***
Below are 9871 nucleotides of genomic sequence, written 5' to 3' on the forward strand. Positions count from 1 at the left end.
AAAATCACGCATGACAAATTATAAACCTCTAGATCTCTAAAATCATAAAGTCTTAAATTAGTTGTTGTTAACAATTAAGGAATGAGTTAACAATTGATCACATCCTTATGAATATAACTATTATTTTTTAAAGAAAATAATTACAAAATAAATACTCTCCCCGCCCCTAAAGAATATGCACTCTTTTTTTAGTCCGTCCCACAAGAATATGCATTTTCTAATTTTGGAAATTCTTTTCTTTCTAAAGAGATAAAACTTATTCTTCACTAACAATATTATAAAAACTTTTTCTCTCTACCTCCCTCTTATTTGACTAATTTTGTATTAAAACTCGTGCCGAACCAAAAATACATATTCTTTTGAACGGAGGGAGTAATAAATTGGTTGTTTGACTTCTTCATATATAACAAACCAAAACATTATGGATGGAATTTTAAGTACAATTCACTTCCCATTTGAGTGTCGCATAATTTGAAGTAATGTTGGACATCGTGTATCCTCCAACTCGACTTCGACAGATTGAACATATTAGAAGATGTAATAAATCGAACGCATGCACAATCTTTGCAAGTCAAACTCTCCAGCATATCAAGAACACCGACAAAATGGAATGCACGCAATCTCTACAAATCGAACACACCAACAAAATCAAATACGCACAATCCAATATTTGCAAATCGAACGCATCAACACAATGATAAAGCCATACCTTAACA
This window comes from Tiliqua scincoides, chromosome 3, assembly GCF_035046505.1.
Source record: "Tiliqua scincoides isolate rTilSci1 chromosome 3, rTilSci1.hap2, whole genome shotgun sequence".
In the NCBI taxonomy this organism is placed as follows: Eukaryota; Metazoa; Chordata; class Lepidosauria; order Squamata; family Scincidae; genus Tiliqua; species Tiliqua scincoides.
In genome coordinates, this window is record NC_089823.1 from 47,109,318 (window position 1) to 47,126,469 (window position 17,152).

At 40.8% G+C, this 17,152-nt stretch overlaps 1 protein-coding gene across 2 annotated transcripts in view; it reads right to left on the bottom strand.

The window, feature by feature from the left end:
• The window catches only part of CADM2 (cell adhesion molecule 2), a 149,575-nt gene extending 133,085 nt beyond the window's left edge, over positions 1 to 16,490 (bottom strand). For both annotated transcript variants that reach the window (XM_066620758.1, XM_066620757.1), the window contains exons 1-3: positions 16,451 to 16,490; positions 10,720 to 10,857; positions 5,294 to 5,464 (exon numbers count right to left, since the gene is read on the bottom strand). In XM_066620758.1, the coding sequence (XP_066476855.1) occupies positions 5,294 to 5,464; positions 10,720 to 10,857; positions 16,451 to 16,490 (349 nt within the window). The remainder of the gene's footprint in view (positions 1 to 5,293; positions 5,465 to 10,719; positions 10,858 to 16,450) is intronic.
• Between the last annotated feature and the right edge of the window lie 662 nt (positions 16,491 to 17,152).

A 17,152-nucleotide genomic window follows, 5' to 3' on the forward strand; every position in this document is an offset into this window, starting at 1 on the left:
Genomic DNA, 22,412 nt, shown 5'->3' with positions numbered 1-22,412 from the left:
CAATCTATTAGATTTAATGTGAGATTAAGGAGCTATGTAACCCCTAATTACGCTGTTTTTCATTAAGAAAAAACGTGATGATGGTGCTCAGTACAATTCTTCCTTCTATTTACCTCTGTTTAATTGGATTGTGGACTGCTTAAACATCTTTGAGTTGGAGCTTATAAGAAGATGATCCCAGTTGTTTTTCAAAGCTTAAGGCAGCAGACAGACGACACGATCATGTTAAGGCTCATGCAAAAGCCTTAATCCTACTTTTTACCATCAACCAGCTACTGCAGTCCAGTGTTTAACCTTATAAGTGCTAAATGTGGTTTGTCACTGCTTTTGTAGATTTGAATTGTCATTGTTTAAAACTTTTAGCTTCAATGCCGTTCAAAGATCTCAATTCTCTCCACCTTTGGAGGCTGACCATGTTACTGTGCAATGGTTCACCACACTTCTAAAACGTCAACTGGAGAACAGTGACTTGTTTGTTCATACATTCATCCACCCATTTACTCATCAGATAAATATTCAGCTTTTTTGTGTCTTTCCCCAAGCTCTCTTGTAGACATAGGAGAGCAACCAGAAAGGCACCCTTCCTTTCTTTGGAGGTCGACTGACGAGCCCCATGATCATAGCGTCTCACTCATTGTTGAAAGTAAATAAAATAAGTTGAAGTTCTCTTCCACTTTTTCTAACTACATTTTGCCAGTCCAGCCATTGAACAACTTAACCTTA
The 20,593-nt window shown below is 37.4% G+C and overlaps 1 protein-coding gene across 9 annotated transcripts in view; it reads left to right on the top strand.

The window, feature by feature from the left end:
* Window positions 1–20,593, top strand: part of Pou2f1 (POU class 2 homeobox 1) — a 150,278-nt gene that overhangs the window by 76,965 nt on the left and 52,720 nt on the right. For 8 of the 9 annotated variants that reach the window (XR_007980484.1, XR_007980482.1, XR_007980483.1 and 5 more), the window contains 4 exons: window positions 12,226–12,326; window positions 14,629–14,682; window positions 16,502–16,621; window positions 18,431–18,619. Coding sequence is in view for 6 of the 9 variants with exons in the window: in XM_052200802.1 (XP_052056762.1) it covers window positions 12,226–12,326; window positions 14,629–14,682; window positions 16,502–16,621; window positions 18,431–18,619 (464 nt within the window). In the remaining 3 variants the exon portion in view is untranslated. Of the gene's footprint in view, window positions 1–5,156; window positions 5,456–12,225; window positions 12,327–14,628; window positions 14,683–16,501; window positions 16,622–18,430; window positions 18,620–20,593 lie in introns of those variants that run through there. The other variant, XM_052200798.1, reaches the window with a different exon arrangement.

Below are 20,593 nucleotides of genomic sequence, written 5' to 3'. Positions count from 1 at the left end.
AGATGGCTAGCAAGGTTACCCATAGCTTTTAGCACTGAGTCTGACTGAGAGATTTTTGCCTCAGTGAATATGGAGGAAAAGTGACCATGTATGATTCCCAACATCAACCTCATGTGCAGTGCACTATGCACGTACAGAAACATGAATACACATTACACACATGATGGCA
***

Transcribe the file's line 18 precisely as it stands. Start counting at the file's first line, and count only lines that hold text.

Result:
AGATGGCTAGCAAGGTTACCCATAGCTTTTAGCACTGAGTCTGACTGAGAGATTTTTGCCTCAGTGAATATGGAGGAAAAGTGACCATGTATGATTCCCAACATCAACCTCATGTGCAGTGCACTATGCACGTACAGAAACATGAATACACATTACACACATGATGGCA